•  I think we're going to find out later (0+ / 0-)

            how much MORE important this issue was to Dem voters than Hillary or the Beltway crowd believed.  It was a big deal to Connecticut Dems in 2006 with Lieberman, I'm not sure why Hillary and her supporters fell into thinking that the Iraq War was "just another issue" that people could be softened up on by talking about health care.  Or something.

            Last summer you could see a whole bunch of Beltway pundits were imagining that the Iraq War was "fading" as an important topic to discuss.  But as Markos (or somebody) said, it wasn't that it was no longer important, it was just that the discussion was over- the vast majority of Americans (and a huuuuuge majority of Dems) want to get the hell out of Iraq, period.  Again, I don't understand why some Dems (and a lot of Hillary supporters) think that Iraq could be swept under the rug.

            It's a big deal, and I guess it will take some time for people to realize that (again).

            Civic spirit drowns in a hurricane of mere survivalism - McKenzie Wark

            by cfaller96 on Thu Feb 21, 2008 at 08:45:57 AM PST

            [ Parent ]

  •  Not really sure I follow your premise (4+ / 0-)

    But my opinion is that a few years in the Senate really isn't a very good measure of how you would perform as President. It's pretty amazing to me that we will elect a Senator as President this year.

  •  Here ! I'll Settle The Argument . (0+ / 0-)

    I'm pimping today . Check this out ......

    http://8ackgr0und-n015e.dailykos.com/
    8ackgr0und N015e

  •  "Real leadership" (4+ / 0-)

    "Leadership" doesn't come from getting people to join you.  "Leadership" comes from getting people to FOLLOW you, to DO things.

    Actually, I think this is some serious wordsmithing, perhaps due to an elitism bias.  Or it could be a serious philosophical rift between the Clinton and Obama camps.  To wit- what's the difference between having people "join" you and having people "follow" you?  If we're all heading in the same direction with the same goals, what does it matter?

    Ah, but if you're an elitist, you believe deep down inside that somebody (maybe you) should be IN CHARGE, and everyone else should just STFU and do as you say...because you know better or something.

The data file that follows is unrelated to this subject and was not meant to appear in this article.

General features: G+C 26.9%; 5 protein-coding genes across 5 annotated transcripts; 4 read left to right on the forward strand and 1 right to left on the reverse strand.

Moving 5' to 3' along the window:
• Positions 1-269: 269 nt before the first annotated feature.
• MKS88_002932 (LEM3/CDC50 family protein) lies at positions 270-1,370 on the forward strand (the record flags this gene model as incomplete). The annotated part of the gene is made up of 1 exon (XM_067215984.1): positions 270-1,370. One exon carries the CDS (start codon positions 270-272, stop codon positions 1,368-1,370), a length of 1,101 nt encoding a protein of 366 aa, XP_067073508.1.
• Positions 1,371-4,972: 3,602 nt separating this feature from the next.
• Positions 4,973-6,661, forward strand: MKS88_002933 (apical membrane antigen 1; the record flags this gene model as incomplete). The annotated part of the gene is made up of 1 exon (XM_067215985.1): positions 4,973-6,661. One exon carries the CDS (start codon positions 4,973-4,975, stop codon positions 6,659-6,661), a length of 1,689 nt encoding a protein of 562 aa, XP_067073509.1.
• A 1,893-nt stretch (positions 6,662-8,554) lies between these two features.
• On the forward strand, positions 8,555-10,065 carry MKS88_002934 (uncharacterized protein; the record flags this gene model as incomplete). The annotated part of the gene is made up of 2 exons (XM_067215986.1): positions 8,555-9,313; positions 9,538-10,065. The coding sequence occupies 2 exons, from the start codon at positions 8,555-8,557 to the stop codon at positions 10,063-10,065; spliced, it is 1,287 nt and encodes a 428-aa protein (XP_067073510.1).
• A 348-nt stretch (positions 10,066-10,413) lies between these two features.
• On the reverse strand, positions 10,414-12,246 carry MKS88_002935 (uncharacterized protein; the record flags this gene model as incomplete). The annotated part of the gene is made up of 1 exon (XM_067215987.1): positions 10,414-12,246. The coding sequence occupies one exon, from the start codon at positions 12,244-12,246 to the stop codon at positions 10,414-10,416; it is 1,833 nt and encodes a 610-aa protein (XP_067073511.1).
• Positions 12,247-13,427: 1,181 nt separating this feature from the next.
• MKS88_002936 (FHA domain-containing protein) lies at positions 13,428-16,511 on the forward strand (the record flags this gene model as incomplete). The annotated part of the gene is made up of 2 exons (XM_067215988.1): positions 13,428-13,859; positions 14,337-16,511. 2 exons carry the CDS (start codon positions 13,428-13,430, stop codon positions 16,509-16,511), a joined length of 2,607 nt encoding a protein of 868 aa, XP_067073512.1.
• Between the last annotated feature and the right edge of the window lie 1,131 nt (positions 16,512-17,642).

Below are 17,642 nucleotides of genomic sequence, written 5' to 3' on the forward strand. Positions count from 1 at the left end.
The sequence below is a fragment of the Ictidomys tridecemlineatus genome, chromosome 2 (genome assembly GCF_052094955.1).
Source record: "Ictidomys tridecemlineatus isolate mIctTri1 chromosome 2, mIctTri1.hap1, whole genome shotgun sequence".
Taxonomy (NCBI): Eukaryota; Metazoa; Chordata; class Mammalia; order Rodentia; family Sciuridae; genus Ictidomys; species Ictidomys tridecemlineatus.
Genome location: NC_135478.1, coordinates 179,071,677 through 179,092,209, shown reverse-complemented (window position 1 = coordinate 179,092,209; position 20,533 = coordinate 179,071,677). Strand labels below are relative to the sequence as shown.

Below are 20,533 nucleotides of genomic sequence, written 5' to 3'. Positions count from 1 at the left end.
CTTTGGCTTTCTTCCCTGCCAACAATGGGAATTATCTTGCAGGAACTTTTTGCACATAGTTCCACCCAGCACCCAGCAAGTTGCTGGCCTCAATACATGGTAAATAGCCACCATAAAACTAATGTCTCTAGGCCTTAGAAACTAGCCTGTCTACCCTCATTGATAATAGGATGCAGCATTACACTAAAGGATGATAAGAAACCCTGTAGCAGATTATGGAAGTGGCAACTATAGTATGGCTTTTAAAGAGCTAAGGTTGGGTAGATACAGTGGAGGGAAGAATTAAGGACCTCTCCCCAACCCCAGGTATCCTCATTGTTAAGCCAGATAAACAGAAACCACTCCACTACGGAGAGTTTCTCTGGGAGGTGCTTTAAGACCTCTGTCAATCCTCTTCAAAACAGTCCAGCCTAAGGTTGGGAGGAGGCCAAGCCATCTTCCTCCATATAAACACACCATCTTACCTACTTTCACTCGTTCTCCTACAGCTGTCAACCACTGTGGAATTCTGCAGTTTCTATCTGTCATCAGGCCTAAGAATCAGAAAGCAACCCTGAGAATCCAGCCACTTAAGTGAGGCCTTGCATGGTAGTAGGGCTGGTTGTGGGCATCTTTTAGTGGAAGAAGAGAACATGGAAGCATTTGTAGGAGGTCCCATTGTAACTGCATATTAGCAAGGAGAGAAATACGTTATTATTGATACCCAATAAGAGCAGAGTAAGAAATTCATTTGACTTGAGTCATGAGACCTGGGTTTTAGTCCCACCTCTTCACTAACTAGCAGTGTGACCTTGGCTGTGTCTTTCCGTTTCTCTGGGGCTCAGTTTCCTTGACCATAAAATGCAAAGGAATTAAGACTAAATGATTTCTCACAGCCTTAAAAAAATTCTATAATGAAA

But that's definitely NOT the way it's supposed to work in a democracy, the last 8 years notwithstanding.  Democracy is supposed to involve and empower the people, and the "leaders" of our government are supposed to be serving the public.

    I think the diarist let slip his elitism when he said "leadership means getting [i.e. forcing] people to follow [submit to] you."  That's not what I want in my government leaders.  I want them to follow us.

    Civic spirit drowns in a hurricane of mere survivalism - McKenzie Wark

    by cfaller96 on Thu Feb 21, 2008 at 06:23:06 AM PST

    •  Nope (4+ / 0-)

      let me explain the difference.  The previous diary noted that Obama had a lot more co-sponsors than Clinton, for legislation that did not pass.  That's not leadership.

      If I can get a whole bunch of people to sit in a room with me and chat, I'm not leading.  I'm having a party. If, on the other hand, after the chat I get up to walk out of the room, and everybody stands up to walk out with me, THAT is leadership.  

      I am sorry you see this as some sort of "elitism," and perhaps I'm just terribly old-school, but I have always operated under the theory that words have meaning.  "Lead," for example, means "To be ahead or at the head of."  Webster's II New Riverside Dictionary, REvised Edition, p. 392.  One who leads shows "leadership."  You are not "leading" if you are WITH, rather than "ahead or at the head of."  See how that works?  

      As for your attempt to twist the words from "lead" to "submit," well that is just invalid.  It is your attempt to alter what I said, not to interpret it.

      If you refuse to vote for OUR PARTY'S nominee in November, the blood of a thousand back-alley abortions will be on your hands.

      by dhonig on Thu Feb 21, 2008 at 07:06:12 AM PST

      [ Parent ]

      •  I don't see the contrast (0+ / 0-)

        you're trying to make here.  Are you saying Obama isn't showing "real leadership" because his legislation isn't passing, or because he's got lots of cosponsors?